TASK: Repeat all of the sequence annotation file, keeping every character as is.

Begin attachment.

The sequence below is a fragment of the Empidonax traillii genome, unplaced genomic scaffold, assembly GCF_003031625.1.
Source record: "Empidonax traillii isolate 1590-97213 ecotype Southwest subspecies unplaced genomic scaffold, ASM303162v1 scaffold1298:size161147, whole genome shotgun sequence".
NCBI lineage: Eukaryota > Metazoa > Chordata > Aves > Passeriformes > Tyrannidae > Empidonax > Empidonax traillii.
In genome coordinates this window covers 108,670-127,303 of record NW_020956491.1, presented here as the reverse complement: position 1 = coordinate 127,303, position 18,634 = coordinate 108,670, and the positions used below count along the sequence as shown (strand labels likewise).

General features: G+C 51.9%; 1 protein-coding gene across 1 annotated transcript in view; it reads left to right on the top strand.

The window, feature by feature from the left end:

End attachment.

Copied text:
The sequence below is a fragment of the Empidonax traillii genome, unplaced genomic scaffold, assembly GCF_003031625.1.
Source record: "Empidonax traillii isolate 1590-97213 ecotype Southwest subspecies unplaced genomic scaffold, ASM303162v1 scaffold1298:size161147, whole genome shotgun sequence".
NCBI lineage: Eukaryota > Metazoa > Chordata > Aves > Passeriformes > Tyrannidae > Empidonax > Empidonax traillii.
In genome coordinates this window covers 108,670-127,303 of record NW_020956491.1, presented here as the reverse complement: position 1 = coordinate 127,303, position 18,634 = coordinate 108,670, and the positions used below count along the sequence as shown (strand labels likewise).

General features: G+C 51.9%; 1 protein-coding gene across 1 annotated transcript in view; it reads left to right on the top strand.

The window, feature by feature from the left end: